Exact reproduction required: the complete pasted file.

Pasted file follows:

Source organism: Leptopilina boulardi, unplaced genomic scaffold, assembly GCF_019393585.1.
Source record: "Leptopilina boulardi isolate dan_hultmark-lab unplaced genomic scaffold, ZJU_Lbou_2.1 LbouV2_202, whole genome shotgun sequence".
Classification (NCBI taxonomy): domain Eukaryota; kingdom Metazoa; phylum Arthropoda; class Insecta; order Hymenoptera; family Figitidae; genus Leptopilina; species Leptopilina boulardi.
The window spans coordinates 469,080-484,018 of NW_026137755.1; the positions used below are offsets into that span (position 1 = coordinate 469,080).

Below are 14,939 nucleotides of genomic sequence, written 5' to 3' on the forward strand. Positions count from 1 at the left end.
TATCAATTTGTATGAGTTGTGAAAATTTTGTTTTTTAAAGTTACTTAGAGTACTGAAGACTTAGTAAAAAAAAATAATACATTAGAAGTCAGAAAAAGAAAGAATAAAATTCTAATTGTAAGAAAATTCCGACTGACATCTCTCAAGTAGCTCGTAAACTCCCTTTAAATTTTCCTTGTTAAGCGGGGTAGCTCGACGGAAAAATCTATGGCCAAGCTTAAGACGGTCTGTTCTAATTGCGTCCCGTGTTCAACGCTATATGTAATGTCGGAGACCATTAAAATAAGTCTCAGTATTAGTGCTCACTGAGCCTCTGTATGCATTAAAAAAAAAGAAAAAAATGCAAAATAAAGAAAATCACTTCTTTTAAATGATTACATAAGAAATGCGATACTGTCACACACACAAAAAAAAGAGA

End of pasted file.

Source organism: Leptopilina boulardi, unplaced genomic scaffold, assembly GCF_019393585.1.
Source record: "Leptopilina boulardi isolate dan_hultmark-lab unplaced genomic scaffold, ZJU_Lbou_2.1 LbouV2_202, whole genome shotgun sequence".
Classification (NCBI taxonomy): domain Eukaryota; kingdom Metazoa; phylum Arthropoda; class Insecta; order Hymenoptera; family Figitidae; genus Leptopilina; species Leptopilina boulardi.
The window spans coordinates 469,080-484,018 of NW_026137755.1; the positions used below are offsets into that span (position 1 = coordinate 469,080).

Below are 14,939 nucleotides of genomic sequence, written 5' to 3' on the forward strand. Positions count from 1 at the left end.
TATCAATTTGTATGAGTTGTGAAAATTTTGTTTTTTAAAGTTACTTAGAGTACTGAAGACTTAGTAAAAAAAAATAATACATTAGAAGTCAGAAAAAGAAAGAATAAAATTCTAATTGTAAGAAAATTCCGACTGACATCTCTCAAGTAGCTCGTAAACTCCCTTTAAATTTTCCTTGTTAAGCGGGGTAGCTCGACGGAAAAATCTATGGCCAAGCTTAAGACGGTCTGTTCTAATTGCGTCCCGTGTTCAACGCTATATGTAATGTCGGAGACCATTAAAATAAGTCTCAGTATTAGTGCTCACTGAGCCTCTGTATGCATTAAAAAAAAAGAAAAAAATGCAAAATAAAGAAAATCACTTCTTTTAAATGATTACATAAGAAATGCGATACTGTCACACACACAAAAAAAAGAGA